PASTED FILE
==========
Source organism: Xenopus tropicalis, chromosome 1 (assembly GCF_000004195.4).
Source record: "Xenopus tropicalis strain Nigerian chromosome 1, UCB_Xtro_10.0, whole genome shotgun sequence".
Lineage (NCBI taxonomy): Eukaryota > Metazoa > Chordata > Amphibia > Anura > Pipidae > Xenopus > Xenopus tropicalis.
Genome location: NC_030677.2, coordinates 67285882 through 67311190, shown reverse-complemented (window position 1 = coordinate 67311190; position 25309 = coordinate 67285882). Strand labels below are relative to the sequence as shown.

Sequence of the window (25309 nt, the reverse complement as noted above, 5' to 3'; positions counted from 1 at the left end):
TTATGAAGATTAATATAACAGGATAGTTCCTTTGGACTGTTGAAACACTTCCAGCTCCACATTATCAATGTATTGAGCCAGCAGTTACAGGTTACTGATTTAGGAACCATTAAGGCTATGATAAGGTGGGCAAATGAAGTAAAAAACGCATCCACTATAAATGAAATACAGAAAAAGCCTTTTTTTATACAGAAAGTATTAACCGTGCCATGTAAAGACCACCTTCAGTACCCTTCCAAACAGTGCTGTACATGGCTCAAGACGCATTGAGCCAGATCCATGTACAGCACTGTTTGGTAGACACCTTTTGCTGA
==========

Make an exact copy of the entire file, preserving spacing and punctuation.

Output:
Source organism: Xenopus tropicalis, chromosome 1 (assembly GCF_000004195.4).
Source record: "Xenopus tropicalis strain Nigerian chromosome 1, UCB_Xtro_10.0, whole genome shotgun sequence".
Lineage (NCBI taxonomy): Eukaryota > Metazoa > Chordata > Amphibia > Anura > Pipidae > Xenopus > Xenopus tropicalis.
Genome location: NC_030677.2, coordinates 67285882 through 67311190, shown reverse-complemented (window position 1 = coordinate 67311190; position 25309 = coordinate 67285882). Strand labels below are relative to the sequence as shown.

Sequence of the window (25309 nt, the reverse complement as noted above, 5' to 3'; positions counted from 1 at the left end):
TTATGAAGATTAATATAACAGGATAGTTCCTTTGGACTGTTGAAACACTTCCAGCTCCACATTATCAATGTATTGAGCCAGCAGTTACAGGTTACTGATTTAGGAACCATTAAGGCTATGATAAGGTGGGCAAATGAAGTAAAAAACGCATCCACTATAAATGAAATACAGAAAAAGCCTTTTTTTATACAGAAAGTATTAACCGTGCCATGTAAAGACCACCTTCAGTACCCTTCCAAACAGTGCTGTACATGGCTCAAGACGCATTGAGCCAGATCCATGTACAGCACTGTTTGGTAGACACCTTTTGCTGA